“The woman’s eyes narrowed behind thick glasses. She pulled a pen from one jacket pocket, a small pad of paper from the other. “What’s the name of your sister? I need to check into this. There’s a protocol for pickups, you know. The school can’t just have anyone wandering in off the street.” The way she said anyone riled Madi. “It’s Sarah,” she said. “Now may I ask your name, ma’am? Because every teacher in this school knows I pick up Sarah from school. I’ve done it every day for the last two years.”

(in reference to her mom’s job) “Funny, u would expect a mother to be at home with her kids”

“You’d better start a rewrite,” Mrs. Preet said seriously. “The end of the year is only three weeks away and you have a semester-long assignment to redo.” “But I have final exams! I can’t just drop everything and redo my whole blog. Can’t you make an exception?” Mrs. Preet crossed her arms. “I can’t and I won’t. Doing that would make it unfair for every other student in this school.”

(after her father finds out she lied about her school project) “The Wi-Fi code is changing the minute we get back to the house. You can use your computer for submitting homework—I’ll type the code in when you need to send in your projects—but no other fooling around online until Mrs. Preet tells me you’ve passed that course.” “But you can’t just take away the Wi-Fi! That’s not fair!”

The other characters fared no better. From the love interest to they villain, they all embodied stereotypical characteristics. Like Madi, they lacked depth for readers to care about them or their importance to the story. Laurent, Madi’s love interest, is completely perfect. He’s the HoTtEsT bOy EvEr with his French accent (which is used as cheesily and unauthentically as possible throughout the novel) and forgives Madi quickly after she accuses him of horrific events that happen in the novel. Her teacher is the WORST PERSON IN THE WORLD for holding her to the same expectations as any other student. The villain, barely present in the book, only spouted the same phrases over and over. Basically, you’ve seen all of these underdeveloped characters at least a dozen times. Below are a few quotes pertaining to these characters:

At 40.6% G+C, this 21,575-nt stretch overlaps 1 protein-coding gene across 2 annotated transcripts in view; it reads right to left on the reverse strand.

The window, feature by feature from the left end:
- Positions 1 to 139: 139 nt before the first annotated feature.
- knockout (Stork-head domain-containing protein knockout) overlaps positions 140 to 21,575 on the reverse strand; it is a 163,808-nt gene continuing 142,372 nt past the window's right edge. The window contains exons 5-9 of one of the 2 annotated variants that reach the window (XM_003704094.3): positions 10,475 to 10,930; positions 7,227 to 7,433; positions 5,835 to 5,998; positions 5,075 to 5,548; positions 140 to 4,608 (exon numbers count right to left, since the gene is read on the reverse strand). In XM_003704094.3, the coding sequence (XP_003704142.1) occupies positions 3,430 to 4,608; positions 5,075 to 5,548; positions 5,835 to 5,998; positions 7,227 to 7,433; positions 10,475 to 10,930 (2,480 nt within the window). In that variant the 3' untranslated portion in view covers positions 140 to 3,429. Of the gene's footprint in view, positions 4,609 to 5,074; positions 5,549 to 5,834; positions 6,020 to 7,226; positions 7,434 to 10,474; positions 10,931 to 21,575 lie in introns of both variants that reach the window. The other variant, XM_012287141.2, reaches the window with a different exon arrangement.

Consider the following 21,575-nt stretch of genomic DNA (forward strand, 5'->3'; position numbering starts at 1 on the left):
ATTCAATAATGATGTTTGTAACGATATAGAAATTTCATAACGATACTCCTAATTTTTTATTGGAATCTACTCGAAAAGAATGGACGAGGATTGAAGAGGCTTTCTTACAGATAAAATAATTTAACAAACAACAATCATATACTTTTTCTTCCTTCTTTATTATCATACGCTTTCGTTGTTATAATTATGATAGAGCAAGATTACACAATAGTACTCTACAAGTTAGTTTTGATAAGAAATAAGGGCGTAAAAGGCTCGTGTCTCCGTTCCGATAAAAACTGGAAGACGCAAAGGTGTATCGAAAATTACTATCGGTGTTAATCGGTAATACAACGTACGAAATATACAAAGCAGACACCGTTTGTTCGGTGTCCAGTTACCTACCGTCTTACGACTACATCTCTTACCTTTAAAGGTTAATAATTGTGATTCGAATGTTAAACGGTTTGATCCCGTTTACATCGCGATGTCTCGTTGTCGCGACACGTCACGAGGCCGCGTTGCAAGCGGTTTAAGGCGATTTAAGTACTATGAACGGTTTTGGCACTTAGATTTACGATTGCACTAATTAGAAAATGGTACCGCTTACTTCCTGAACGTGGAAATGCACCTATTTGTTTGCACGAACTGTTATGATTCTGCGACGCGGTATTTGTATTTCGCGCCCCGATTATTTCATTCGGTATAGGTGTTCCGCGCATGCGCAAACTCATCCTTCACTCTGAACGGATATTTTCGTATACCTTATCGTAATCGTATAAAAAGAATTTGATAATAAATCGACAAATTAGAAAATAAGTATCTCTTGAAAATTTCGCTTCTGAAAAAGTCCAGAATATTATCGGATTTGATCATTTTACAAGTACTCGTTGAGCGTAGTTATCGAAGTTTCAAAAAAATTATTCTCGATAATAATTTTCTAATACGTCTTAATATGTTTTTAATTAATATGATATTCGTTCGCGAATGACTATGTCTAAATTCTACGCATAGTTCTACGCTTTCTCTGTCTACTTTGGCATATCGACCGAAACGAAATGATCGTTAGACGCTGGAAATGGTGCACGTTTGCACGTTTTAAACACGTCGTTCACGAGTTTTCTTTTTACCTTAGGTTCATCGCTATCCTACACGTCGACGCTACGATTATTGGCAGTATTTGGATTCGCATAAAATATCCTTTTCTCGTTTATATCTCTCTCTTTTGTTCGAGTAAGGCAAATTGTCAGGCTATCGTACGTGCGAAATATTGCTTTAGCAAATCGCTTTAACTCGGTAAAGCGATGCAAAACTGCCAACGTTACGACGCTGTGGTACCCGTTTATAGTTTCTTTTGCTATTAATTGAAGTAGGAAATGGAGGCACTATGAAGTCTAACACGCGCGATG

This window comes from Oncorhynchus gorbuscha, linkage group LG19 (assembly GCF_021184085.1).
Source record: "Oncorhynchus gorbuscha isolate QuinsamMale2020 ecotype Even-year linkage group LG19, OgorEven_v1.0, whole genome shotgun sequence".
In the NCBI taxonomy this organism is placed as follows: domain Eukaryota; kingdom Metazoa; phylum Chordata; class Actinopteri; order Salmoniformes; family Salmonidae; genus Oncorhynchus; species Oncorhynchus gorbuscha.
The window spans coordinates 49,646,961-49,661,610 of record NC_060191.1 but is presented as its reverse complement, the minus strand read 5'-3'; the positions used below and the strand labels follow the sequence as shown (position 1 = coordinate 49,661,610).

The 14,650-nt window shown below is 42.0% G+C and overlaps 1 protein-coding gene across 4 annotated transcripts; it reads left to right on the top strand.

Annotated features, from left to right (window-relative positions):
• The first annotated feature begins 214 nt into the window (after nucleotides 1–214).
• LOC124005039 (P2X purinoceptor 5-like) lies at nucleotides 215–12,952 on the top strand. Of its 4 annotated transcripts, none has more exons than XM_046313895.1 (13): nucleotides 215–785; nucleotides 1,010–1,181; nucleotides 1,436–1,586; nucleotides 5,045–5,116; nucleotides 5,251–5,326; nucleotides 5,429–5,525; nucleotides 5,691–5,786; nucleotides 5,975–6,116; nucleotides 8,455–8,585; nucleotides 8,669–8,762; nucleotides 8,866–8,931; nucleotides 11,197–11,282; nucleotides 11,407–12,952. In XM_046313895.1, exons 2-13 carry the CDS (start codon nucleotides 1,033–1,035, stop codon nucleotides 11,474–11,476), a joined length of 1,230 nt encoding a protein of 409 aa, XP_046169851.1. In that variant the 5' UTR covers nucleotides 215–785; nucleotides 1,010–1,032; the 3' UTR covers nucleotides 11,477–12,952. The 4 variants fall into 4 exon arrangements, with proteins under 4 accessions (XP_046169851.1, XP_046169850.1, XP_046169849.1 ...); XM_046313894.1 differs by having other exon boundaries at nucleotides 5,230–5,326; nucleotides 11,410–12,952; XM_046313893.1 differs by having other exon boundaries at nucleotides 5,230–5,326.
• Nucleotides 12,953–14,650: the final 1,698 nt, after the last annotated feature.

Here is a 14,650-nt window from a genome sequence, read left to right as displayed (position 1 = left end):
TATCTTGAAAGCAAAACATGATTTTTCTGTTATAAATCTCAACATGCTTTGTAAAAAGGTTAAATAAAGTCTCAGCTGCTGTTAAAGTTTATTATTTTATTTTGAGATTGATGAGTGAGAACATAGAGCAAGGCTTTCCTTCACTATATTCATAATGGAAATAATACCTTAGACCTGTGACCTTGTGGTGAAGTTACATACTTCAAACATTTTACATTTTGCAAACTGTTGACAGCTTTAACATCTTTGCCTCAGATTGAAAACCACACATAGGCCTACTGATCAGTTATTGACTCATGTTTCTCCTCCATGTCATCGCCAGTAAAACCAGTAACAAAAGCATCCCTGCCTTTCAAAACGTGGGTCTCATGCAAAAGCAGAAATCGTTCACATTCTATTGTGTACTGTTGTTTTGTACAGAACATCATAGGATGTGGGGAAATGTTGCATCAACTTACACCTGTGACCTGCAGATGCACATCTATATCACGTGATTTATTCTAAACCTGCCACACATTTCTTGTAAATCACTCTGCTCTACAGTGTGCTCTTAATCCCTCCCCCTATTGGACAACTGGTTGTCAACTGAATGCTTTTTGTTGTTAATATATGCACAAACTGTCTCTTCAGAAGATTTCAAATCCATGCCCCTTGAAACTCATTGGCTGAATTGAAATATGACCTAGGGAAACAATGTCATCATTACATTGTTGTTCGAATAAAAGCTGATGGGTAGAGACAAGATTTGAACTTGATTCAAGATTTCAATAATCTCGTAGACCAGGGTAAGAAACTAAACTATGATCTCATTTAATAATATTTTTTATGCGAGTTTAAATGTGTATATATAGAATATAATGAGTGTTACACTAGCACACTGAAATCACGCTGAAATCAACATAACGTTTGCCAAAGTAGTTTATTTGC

I also cringed at how Madi solved the “case of the troll” and thought it promoted ineffective problem-solving strategies for teenagers who read this book and come across cyberbullying.  When Madi receives threatening comments, Madi responds impulsively which escalates the situation. After the police inform Madi that it may take months to locate the troll, she takes matters in her own hands in a way that places both herself and her sister in danger. These actions are applauded by other characters in the novel. While I am all for characters sticking up for themselves, I think the way this situation was handled was inappropriate and could encourage readers to put themselves in dangerous situations to “cancel” a troll.

As for the pacing and overall plot, this book struggled to keep me engaged. Between blog posts about 80s movies, multiple coffee dates, and internet trolls, I just could not find myself invested in any part of this story. I read this book over a span of several months because I could barely stay engaged. While I could have put this book down, I pushed through hoping for the story to change since I already finished a significant portion of the book.

To me, this book missed the mark on so many levels. I rarely rate books lower than two stars, but this is an exception. From the underdeveloped characters to the plot, nothing worked for me in this story. I give Internet Famous one out of five stars.